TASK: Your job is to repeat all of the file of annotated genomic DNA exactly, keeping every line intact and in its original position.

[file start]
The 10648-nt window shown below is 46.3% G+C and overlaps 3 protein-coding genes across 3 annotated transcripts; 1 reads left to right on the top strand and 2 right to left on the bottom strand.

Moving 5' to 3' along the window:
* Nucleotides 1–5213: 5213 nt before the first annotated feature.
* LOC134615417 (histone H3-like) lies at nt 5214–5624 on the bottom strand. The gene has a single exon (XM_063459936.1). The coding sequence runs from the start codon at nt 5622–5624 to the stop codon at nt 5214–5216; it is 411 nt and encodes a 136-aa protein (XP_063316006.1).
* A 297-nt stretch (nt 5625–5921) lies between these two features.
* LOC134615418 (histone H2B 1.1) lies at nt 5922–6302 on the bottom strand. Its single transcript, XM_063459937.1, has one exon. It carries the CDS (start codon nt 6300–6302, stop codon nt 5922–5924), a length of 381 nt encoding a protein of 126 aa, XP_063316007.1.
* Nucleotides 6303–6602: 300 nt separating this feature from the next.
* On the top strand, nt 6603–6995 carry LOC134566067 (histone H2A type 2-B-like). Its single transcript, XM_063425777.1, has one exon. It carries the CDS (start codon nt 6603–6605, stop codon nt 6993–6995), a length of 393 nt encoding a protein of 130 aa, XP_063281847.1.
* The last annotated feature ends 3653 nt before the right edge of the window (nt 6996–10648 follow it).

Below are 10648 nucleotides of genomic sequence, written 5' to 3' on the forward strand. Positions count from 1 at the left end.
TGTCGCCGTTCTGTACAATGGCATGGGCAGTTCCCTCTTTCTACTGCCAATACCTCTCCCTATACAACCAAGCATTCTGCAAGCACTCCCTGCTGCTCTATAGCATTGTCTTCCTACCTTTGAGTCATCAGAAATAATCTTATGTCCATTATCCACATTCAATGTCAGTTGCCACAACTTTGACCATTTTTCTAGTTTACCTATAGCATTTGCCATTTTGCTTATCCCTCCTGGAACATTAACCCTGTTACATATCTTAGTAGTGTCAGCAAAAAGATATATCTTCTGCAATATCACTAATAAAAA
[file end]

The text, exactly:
The 10648-nt window shown below is 46.3% G+C and overlaps 3 protein-coding genes across 3 annotated transcripts; 1 reads left to right on the top strand and 2 right to left on the bottom strand.

Moving 5' to 3' along the window:
* Nucleotides 1–5213: 5213 nt before the first annotated feature.
* LOC134615417 (histone H3-like) lies at nt 5214–5624 on the bottom strand. The gene has a single exon (XM_063459936.1). The coding sequence runs from the start codon at nt 5622–5624 to the stop codon at nt 5214–5216; it is 411 nt and encodes a 136-aa protein (XP_063316006.1).
* A 297-nt stretch (nt 5625–5921) lies between these two features.
* LOC134615418 (histone H2B 1.1) lies at nt 5922–6302 on the bottom strand. Its single transcript, XM_063459937.1, has one exon. It carries the CDS (start codon nt 6300–6302, stop codon nt 5922–5924), a length of 381 nt encoding a protein of 126 aa, XP_063316007.1.
* Nucleotides 6303–6602: 300 nt separating this feature from the next.
* On the top strand, nt 6603–6995 carry LOC134566067 (histone H2A type 2-B-like). Its single transcript, XM_063425777.1, has one exon. It carries the CDS (start codon nt 6603–6605, stop codon nt 6993–6995), a length of 393 nt encoding a protein of 130 aa, XP_063281847.1.
* The last annotated feature ends 3653 nt before the right edge of the window (nt 6996–10648 follow it).

Below are 10648 nucleotides of genomic sequence, written 5' to 3' on the forward strand. Positions count from 1 at the left end.
TGTCGCCGTTCTGTACAATGGCATGGGCAGTTCCCTCTTTCTACTGCCAATACCTCTCCCTATACAACCAAGCATTCTGCAAGCACTCCCTGCTGCTCTATAGCATTGTCTTCCTACCTTTGAGTCATCAGAAATAATCTTATGTCCATTATCCACATTCAATGTCAGTTGCCACAACTTTGACCATTTTTCTAGTTTACCTATAGCATTTGCCATTTTGCTTATCCCTCCTGGAACATTAACCCTGTTACATATCTTAGTAGTGTCAGCAAAAAGATATATCTTCTGCAATATCACTAATAAAAA